When coding the variable used to show the response distribution (Table 4), we counted respondents who changed or moved an item from the initial order as “Changed order” (even if they only changed one item). We counted respondent who had a final ranking that corresponded with the original display order as “Didn’t change order (recorded).” We then counted respondents who had missing values for all of the items as “Didn’t change order (missing),” because by not moving or entering anything, they did not change the items from initial order.

Notably, some respondents were counted as “Didn’t change order (missing)” for the numeric entry option. However, for the numeric entry option, we have more confidence that the missing values are a result of the respondent not engaging with the question (for whatever reason), because they did not attempt to enter any numbers. As a result, it is more likely that these are “true” missing values.

Table 4: Respondents’ Order of Items Relative to the Original Order

 

Drag-and-drop

Numeric Entry

Total

Changed order

612

637

1249

Didn’t change order (recorded)

17

6

23

Didn’t change order (missing)

17

4

21

Total

646

647

1293

Rummel (2020) described one approach to separate “skippers” from “keepers” by using a probability plot to identify respondents who answered the question unusually fast. Following this approach, we identified 18 respondents who used the drag-and-drop option who might be classified as skippers. If these respondents were comprised only (or even mostly) of respondents who didn’t change the initial order and had responses considered missing, this approach might help us distinguish true missingness. However, that was not the case with our data. The 18 respondents were a mix of those who changed an item position (n = 5), those who didn’t change the order but whose data were recorded anyway (n = 3), and those who didn’t change the order and had responses considered missing (n = 10). Notably, many of these “skippers” had responses considered missing, but 8 did not (5 changed the order of the items, and 3 kept the initial order but had recorded data). Additionally, there were 7 other respondents who used the drag-and-drop option but had missing response data that were not, by definition, “skippers.”

Although this approach might be useful for identifying “speeders,” it did not clarify in this study why keeping the initial order leads to missing data in some cases but not others.

Interpreting Equivalent Rankings or Rankings Outside of the 1–6 Range for the Numeric Entry Option

In the numeric entry design condition, we asked respondents to “enter a number from 1 (the most time consuming) to 6 (the least time consuming).” In analyzing the data, we noticed that several respondents who used the numeric entry option gave answers outside of the range, ranked multiple items the same, or apparently skipped some or all of the items. To better understand how often this happened, we created an indicator variable to determine whether or not respondents: 1) skipped any items, 2) gave each item a unique value, and 3) used values from 1-6. Table 5 shows the comparison of this variable.

For the numeric entry option, 16% respondents (105 of 647) either entered a number outside of 1-6, left one or more items blank, or indicated that one or more items were equivalent in the ranking. Of course, fewer respondents (only 17) did so for the drag-and-drop option because the design did not allow for those deviations. The 17 cases in Table 5 are respondents who appear to have skipped the question, although per our discussion, it is not possible to verify that.

Table 5: Respondents Who Skipped an Item, Gave the Same Rank to Multiple Items, or Used Out-of-Range Numbers

 

Drag-and-drop

Numeric Entry

Total

Yes

17

105

122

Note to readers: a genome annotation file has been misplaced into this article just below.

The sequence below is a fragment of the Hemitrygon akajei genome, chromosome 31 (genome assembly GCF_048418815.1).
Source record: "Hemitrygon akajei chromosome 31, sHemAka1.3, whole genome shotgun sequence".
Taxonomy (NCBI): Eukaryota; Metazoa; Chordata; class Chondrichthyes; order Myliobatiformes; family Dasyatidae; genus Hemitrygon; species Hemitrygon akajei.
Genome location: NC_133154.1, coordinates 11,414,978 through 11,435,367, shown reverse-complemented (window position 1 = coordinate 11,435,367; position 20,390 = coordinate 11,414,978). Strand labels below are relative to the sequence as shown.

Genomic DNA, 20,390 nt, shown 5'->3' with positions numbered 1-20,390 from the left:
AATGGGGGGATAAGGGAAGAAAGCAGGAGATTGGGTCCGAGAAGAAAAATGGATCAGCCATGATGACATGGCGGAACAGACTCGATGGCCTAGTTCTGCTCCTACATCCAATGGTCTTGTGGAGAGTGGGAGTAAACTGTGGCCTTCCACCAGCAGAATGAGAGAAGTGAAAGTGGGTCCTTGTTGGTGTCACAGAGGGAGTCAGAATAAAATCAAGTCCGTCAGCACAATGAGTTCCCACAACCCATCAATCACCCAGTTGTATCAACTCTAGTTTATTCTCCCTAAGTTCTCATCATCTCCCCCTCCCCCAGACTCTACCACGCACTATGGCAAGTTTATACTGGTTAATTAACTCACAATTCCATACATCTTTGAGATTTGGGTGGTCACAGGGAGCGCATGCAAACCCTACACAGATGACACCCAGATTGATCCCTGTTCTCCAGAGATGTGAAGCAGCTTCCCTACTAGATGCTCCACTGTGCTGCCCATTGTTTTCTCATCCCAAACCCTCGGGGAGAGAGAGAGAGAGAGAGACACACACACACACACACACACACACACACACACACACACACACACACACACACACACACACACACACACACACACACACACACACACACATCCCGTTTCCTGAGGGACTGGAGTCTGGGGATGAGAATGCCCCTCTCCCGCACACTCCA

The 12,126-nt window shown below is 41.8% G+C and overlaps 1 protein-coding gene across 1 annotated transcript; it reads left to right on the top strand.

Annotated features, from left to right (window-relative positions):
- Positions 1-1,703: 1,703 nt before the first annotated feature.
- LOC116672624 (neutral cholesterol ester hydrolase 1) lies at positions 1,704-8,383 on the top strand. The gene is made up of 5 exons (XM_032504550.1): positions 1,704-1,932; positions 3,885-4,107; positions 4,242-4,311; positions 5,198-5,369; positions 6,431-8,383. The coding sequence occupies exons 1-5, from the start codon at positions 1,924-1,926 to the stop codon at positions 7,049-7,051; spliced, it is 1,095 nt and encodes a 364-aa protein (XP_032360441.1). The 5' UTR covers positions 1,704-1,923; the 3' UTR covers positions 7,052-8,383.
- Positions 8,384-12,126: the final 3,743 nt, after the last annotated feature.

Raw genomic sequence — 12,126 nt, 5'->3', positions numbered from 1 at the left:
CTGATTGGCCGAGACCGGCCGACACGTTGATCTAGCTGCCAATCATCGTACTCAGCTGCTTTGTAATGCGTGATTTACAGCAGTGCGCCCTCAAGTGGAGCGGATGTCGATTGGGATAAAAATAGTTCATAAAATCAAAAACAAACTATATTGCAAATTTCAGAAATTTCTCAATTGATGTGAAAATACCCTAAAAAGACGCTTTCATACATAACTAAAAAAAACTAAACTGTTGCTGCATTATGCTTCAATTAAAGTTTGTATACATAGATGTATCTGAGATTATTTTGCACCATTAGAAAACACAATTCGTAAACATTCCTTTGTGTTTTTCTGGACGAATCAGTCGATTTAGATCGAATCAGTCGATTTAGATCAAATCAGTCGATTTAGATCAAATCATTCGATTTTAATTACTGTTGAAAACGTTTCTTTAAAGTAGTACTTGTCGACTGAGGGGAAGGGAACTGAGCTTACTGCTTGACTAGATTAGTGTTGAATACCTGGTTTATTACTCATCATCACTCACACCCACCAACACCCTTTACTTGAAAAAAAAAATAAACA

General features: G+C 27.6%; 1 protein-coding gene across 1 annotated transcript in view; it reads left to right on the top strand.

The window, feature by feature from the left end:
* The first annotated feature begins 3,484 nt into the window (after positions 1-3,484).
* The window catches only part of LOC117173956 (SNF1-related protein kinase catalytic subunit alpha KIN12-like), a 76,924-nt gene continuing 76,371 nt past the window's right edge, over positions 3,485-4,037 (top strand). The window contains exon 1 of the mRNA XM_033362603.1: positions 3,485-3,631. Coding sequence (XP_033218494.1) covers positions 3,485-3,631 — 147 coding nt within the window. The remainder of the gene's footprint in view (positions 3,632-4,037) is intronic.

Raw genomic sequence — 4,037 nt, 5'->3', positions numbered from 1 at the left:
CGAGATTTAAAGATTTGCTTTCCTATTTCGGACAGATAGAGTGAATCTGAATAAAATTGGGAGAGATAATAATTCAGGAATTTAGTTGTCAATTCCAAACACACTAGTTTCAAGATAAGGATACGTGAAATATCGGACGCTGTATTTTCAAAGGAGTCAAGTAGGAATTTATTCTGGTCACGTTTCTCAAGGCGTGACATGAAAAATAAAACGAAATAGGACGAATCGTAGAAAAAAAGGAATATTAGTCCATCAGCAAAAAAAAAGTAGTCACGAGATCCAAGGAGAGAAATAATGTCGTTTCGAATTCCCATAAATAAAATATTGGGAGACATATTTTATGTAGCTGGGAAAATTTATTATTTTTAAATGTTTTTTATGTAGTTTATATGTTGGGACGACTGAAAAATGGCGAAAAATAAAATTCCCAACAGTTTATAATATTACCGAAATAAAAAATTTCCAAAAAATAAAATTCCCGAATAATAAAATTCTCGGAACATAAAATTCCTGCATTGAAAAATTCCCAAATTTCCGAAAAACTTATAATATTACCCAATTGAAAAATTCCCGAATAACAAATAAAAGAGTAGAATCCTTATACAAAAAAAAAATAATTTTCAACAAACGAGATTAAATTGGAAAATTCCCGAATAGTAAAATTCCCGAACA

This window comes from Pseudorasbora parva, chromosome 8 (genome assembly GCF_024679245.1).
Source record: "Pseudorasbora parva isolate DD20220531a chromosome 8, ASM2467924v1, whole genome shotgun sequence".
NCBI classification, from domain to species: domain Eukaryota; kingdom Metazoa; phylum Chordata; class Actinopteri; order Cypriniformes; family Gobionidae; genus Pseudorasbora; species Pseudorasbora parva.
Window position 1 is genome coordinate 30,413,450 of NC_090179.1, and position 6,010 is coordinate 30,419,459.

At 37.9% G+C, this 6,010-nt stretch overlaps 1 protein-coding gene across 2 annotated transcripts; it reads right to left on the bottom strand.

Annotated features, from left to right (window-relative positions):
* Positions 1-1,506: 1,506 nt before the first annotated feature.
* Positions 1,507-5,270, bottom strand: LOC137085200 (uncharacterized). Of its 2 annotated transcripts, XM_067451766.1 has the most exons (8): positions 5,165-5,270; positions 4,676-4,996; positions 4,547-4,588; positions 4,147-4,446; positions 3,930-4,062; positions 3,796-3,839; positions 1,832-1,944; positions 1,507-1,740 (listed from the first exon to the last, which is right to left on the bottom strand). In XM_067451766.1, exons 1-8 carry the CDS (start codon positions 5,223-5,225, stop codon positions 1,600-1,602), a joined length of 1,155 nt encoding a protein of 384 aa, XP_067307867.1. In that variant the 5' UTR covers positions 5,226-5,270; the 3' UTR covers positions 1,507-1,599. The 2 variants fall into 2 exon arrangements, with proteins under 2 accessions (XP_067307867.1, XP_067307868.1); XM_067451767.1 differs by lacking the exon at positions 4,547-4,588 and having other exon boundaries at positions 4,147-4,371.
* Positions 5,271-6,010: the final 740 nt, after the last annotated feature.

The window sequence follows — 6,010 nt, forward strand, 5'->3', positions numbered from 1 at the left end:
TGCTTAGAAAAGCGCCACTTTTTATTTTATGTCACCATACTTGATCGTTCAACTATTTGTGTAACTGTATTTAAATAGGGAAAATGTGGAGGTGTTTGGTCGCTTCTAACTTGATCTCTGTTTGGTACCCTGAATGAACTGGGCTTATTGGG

No

629

542

1171

Total

646

647

1293

Addressing Challenges in Analysis

Given the challenges of distinguishing non-responses and out-of-range answers, we handled “missing” and out-of-range answers differently in the analyses of response distributions and time-on-task. We compared ranking distributions through: 1) examining the frequency distributions of tasks ranked as the most time consuming, 2) examining the frequency distributions of tasks ranked as the least time consuming, and 3) comparing the mean ranking for each task.

For the first set of comparisons, we coded each of the items (see Table 2) as equal to 1 if it was ranked as the most time-consuming task, or 0 otherwise. As a result, anything that was not coded a “1” in the raw data was not included in the frequency distribution. The same is true for the second set of comparisons, except we coded an item as equal to 1 if it was ranked as the least time-consuming task, or 0 otherwise. In other words, answers that were not coded a “6” in the raw data were excluded. In the third set of comparisons, we excluded missing values and items that were ranked out of range before calculating the mean rankings for each item.

In our analysis of time-on-task, we were able to use the full sample because every case had a recorded time regardless of how they answered, but we excluded outliers (discussed in greater detail in our results). In the model reported in our results, we include the variable that indicates if a respondent changed the order of items (see Table 4), but we collapsed the two “did not change” categories because it was not possible to distinguish non-response from response.

Results

Distribution of Responses

We compared the distribution of rankings by examining the frequency of respondents who said a task was the most, or least, time consuming. Figure 5 shows these distributions by design. The relative ordering of tasks ranked the most time consuming (the chart on the left), and the least time-consuming job tasks (on the right), do not vary by design condition. That is, “Securing Partners” was most frequently ranked as the most time consuming and “Working with Recruiting Assistants” was the least frequently ranked as such, regardless of whether the drag-and-drop or numeric entry option was used to rank the items. The results of a chi-squared test (𝑋2 = 1.75, 𝑝 = .88) support this conclusion. Similar to this result, working with Recruiting Assistants was most frequently ranked as the least time consuming and securing partners was the least frequently ranked as such. Again, the results of a chi-squared test indicate these distributions are not dependent on the designs (𝑋2 = 4.11, 𝑝 = .53).